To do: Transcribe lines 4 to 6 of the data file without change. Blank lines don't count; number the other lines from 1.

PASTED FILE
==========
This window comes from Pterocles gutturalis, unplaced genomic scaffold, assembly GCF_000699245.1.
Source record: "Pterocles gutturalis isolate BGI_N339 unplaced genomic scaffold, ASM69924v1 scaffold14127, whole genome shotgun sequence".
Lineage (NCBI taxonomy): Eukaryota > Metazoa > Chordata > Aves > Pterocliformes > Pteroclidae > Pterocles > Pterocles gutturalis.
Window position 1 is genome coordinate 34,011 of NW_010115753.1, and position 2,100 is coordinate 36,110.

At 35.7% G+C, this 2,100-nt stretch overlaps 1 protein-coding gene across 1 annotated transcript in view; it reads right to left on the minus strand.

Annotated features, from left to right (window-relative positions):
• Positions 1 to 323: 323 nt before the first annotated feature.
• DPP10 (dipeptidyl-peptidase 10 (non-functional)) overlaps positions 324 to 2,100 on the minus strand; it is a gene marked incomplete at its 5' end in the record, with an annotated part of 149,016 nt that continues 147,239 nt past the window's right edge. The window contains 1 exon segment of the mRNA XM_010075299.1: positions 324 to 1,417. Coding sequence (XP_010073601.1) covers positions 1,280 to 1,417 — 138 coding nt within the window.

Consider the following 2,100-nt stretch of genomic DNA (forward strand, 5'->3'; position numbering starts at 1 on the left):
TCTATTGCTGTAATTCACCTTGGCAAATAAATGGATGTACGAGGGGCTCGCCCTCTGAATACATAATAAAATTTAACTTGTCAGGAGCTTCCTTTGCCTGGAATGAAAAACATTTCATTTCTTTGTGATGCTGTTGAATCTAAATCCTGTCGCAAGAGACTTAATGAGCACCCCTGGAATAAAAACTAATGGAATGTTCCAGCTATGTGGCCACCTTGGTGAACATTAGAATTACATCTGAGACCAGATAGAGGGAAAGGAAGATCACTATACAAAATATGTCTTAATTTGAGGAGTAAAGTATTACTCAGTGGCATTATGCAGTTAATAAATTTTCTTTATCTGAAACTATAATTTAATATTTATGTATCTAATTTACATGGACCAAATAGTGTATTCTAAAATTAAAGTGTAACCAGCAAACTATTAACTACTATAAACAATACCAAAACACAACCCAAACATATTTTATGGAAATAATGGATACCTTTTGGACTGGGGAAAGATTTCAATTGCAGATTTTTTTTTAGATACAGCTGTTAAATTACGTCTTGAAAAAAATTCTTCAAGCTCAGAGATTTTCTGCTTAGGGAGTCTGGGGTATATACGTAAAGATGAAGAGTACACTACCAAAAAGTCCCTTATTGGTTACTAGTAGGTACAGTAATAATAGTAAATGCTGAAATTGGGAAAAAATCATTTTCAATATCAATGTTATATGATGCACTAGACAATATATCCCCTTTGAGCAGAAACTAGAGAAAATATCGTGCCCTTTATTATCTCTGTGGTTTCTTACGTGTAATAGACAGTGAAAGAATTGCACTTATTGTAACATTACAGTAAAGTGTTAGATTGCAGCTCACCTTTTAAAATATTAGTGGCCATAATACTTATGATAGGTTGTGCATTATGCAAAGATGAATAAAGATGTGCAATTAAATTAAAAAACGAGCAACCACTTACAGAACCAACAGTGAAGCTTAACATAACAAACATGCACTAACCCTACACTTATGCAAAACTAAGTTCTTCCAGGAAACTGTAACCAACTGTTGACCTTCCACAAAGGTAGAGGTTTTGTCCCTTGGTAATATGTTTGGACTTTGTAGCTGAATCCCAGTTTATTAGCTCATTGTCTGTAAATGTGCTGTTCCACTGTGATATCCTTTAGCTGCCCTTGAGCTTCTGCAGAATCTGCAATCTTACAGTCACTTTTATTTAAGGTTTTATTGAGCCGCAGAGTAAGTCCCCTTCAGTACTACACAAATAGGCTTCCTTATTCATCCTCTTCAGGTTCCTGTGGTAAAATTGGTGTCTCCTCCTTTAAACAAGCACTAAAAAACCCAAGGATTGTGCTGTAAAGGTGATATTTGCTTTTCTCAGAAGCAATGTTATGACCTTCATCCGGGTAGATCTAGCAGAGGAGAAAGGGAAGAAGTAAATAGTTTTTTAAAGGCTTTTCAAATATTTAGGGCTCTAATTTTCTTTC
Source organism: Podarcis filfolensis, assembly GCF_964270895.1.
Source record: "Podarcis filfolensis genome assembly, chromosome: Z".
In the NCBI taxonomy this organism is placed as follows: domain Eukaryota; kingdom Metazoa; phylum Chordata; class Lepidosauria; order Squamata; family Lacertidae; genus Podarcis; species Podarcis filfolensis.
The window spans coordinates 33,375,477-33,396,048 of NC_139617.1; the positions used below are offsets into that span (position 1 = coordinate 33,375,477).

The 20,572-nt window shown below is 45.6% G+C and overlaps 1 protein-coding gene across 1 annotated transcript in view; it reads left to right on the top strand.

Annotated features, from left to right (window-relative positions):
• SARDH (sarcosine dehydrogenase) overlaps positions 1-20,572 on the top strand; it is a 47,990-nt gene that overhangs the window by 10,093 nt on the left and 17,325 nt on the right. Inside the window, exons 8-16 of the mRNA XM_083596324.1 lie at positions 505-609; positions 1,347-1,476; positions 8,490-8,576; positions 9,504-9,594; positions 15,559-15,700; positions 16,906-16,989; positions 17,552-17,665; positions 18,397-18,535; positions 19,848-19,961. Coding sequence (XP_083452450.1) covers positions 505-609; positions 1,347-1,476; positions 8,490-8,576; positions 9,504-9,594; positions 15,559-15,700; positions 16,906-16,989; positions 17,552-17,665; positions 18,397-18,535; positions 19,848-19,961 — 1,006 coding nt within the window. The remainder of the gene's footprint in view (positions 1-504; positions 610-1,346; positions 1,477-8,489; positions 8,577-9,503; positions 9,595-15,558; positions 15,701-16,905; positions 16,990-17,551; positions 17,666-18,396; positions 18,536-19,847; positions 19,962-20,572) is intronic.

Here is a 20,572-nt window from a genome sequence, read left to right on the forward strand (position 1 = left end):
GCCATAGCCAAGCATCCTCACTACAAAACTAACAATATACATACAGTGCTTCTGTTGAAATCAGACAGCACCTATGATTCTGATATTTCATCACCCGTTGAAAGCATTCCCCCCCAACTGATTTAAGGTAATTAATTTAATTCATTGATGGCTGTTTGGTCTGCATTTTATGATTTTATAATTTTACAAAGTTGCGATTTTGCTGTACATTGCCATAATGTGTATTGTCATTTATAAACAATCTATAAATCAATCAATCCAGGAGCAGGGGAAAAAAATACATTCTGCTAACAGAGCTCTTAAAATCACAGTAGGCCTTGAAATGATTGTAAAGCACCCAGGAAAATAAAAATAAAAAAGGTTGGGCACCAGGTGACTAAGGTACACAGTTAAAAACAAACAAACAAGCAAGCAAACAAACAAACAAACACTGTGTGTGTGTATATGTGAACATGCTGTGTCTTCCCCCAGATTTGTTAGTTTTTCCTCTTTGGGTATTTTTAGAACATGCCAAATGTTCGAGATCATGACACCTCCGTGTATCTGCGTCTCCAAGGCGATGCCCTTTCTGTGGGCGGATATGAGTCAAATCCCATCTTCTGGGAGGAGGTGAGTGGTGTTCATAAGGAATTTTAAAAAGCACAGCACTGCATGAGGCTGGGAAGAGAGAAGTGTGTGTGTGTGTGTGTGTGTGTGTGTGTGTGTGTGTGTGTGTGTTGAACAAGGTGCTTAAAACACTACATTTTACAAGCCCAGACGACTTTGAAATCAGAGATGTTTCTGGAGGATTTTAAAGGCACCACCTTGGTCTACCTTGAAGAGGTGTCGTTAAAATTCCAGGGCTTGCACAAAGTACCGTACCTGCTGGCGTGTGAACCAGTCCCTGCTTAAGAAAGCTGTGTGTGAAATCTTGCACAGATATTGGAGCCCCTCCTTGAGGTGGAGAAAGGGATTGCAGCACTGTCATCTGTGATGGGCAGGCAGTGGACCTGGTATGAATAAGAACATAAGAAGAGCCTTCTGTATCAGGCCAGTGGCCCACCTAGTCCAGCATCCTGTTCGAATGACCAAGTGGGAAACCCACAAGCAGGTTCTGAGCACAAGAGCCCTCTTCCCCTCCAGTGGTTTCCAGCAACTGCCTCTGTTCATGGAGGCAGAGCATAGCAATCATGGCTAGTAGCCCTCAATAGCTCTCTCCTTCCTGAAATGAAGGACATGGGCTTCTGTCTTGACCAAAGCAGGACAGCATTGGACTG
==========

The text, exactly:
Window position 1 is genome coordinate 34,011 of NW_010115753.1, and position 2,100 is coordinate 36,110.

At 35.7% G+C, this 2,100-nt stretch overlaps 1 protein-coding gene across 1 annotated transcript in view; it reads right to left on the minus strand.

Annotated features, from left to right (window-relative positions):